Growth prospects good for Holland's agro-economic zone

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Growth prospects good for Holland's agro-economic zone

Monday, February 24, 2020

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SANTA CRUZ, St Elizabeth — Minister without portfolio in the Ministry of Industry, Commerce, Agriculture, and Fisheries J C Hutchinson says 112 small farmers are now cultivating land on the Holland Estate vacated by the J Wray & Nephew Ltd last year.

Hutchinson told the Jamaica Observer Central by telephone last week that the farmers are “cultivating and are already reaping” crops on 850 acres of the 2,400-acre property, which was previously under sugar cane production dating back hundreds of years.

Crops now being farmed include papaya, melon, sweet pepper, cantaloupe, sorrel, and sweet potato.

Hutchinson said that in total, 226 farmers were registered to take up mostly five to 20 acre lots on the property, which adjoins the world-famous Holland Bamboo attraction, just outside Lacovia, a few miles west of Santa Cruz.

The minister said many farmers had been hesitant to begin cultivation because of stray cattle numbering up to 400 at one point, which roamed the Holland Estate property.

According to Hutchinson, the vast majority of the animals have been corralled into a fenced area.

“We have gotten the number (still roaming) down to only about 30 now — they are wild animals nobody owns them — & we will be dealing with them as well,” said Hutchinson.

He recalled that extensive damage caused by roaming cattle “eating down the cane” was among several reasons for the high operational costs and losses, which led to J Wray & Nephew's decision to shut down the Holland Sugar Estate, which was announced in 2018.

Hutchinson, who is also Member of Parliament for St Elizabeth North Western in which Holland falls, noted that in addition to property damage, stray cattle pose a considerable risk to motorists and other road users.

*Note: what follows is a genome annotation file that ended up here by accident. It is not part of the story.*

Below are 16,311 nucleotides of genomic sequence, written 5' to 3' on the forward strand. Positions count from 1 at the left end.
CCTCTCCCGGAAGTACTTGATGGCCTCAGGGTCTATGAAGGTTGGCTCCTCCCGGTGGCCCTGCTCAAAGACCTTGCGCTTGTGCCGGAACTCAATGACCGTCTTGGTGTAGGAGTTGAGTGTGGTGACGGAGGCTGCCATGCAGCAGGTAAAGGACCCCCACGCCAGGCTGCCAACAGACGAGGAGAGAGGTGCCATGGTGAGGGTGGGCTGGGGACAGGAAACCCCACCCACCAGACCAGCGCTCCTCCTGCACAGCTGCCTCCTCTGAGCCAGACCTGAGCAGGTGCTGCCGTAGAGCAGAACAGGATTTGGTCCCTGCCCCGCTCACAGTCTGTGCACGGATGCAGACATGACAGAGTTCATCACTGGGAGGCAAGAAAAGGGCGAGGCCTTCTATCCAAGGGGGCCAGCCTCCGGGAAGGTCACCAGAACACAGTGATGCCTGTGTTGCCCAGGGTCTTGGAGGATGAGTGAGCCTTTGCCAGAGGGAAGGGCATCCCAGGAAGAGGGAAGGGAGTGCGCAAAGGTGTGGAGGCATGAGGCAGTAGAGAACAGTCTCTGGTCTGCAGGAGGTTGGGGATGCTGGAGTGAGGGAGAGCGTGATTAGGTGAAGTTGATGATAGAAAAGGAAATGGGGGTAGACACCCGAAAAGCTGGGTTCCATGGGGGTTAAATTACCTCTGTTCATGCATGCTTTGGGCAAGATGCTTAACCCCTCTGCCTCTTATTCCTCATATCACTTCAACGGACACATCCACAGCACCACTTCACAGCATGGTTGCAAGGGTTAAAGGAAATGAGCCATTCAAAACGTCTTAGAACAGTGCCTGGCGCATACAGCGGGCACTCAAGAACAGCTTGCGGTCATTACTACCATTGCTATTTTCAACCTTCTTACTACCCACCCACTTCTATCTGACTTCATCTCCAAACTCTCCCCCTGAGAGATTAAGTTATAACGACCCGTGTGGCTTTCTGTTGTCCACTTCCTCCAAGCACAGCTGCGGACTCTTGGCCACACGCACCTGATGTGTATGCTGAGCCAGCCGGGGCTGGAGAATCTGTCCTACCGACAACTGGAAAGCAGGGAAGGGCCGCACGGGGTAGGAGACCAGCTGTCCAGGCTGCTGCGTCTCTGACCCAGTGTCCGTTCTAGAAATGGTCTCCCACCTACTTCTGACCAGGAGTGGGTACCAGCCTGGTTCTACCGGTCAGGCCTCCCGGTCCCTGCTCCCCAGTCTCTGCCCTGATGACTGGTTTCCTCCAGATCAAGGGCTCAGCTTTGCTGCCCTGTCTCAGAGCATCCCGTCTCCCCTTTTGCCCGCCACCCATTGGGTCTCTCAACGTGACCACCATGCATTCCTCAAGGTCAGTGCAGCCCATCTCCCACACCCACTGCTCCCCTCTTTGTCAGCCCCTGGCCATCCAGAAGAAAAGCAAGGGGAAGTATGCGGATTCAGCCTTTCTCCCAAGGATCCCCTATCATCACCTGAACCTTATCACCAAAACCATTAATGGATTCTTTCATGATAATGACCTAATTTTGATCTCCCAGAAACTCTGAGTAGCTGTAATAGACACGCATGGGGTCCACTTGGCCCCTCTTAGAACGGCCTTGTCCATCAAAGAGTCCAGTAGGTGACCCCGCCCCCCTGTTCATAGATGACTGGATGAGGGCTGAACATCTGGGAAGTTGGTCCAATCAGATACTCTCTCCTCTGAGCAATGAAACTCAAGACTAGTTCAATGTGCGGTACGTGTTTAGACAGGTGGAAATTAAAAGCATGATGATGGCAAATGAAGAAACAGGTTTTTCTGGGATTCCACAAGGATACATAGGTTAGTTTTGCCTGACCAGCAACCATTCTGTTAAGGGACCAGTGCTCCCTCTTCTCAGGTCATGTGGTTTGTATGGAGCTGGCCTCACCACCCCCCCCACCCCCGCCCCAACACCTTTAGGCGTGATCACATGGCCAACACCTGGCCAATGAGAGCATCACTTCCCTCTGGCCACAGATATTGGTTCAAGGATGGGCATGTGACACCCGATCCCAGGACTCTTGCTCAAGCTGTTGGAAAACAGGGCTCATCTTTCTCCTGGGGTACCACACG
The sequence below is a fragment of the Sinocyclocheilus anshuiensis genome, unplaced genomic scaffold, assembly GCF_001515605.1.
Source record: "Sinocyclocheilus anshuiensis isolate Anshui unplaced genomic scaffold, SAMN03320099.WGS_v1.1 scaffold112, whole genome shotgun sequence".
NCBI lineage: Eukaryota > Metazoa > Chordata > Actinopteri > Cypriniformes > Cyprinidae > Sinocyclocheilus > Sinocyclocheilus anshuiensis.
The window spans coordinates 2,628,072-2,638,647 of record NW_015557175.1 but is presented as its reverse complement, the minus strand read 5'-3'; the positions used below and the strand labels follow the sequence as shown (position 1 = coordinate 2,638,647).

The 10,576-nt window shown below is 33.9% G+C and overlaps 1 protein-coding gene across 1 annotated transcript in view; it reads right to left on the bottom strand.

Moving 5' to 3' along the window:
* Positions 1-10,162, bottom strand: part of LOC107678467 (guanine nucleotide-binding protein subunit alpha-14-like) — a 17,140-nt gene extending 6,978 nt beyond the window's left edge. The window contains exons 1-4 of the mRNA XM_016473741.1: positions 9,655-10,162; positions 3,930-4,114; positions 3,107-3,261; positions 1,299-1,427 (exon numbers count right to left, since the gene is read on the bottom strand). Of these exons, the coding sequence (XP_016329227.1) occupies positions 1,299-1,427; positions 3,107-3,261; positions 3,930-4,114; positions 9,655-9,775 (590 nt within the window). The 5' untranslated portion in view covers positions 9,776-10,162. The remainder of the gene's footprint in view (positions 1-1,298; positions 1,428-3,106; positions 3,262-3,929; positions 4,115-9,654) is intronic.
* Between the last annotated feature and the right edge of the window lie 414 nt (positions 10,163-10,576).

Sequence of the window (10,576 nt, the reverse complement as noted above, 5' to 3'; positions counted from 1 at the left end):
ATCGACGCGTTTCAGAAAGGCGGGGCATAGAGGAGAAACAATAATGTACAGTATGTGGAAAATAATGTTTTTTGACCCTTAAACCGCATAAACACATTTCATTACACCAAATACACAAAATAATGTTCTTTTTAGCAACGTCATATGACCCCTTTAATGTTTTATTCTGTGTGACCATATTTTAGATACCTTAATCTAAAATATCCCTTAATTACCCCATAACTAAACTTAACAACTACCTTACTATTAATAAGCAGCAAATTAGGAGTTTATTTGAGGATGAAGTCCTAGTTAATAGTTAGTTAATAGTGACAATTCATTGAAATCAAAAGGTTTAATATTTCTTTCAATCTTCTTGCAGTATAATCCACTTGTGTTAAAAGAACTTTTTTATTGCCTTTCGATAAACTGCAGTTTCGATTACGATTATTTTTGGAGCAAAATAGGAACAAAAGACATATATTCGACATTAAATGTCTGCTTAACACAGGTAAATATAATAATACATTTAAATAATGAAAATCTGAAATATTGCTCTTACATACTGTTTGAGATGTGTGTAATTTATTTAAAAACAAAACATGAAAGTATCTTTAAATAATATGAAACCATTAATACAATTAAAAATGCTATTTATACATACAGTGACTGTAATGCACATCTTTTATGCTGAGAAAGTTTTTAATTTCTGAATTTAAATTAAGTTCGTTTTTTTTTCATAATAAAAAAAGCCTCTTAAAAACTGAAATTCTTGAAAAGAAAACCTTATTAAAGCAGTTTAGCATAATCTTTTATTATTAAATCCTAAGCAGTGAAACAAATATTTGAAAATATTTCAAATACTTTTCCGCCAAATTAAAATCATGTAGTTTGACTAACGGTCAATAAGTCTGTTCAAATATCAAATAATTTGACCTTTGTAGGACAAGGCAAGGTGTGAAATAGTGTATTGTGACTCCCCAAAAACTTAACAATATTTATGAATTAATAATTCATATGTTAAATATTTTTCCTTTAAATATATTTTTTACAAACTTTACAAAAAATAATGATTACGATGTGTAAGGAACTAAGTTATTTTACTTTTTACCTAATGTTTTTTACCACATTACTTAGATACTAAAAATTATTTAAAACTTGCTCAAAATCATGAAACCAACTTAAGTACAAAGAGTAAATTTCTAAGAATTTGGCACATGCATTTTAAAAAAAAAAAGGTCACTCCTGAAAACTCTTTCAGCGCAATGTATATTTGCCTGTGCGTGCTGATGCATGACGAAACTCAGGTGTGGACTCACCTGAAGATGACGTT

He revealed that recent collisions in the Lacovia area led to the deaths of two animals and extensive damage to motor vehicles.

He pointed to the need to establish animal pounds.

“These 'destroyful' animals don't just damage property, they are a threat to life,” said Hutchinson, “we need pounds all over the island, these stray animals need to be impounded,” he said.

As part of the drive to develop the new phase of the Holland Estate, described by Hutchinson as an “agro-economic zone” — which when completed will include grading, packaging, and processing — he recently accompanied Food and Agriculture Organization (FAO) representative to Jamaica, The Bahamas, and Belize, Dr Crispim Moreira, on a tour of the property.

A news release from the industry, commerce, agriculture, and fisheries ministry said Hutchinson told Moreira that produce would be graded, packaged, and sold to the hotel sector, export and local markets, while the remainder would be processed.

Fruit juice and other value-added products will go towards Jamaica's school-feeding programme, including a breakfast component.

Describing the project as an exciting model, Moreira expressed a desire to see it multiplied throughout the country and beyond. He said the FAO would be willing to support the Government.

“I am very excited…I think Jamaica can show the way for the other countries, especially the Caribbean,” The news release reported Moreira as saying.

There are also plans for the allocation of 400 acres of the Holland Estate to the Airport Authority of Jamaica for expansion of an existing airstrip, which currently occupies about 40 acres.

Hutchinson told Observer Central that the expanded aircraft facility would make it possible to airlift products from the agro-economic zone as well as service the growing tourism sector on Jamaica's south coast.

— Garfield Myers


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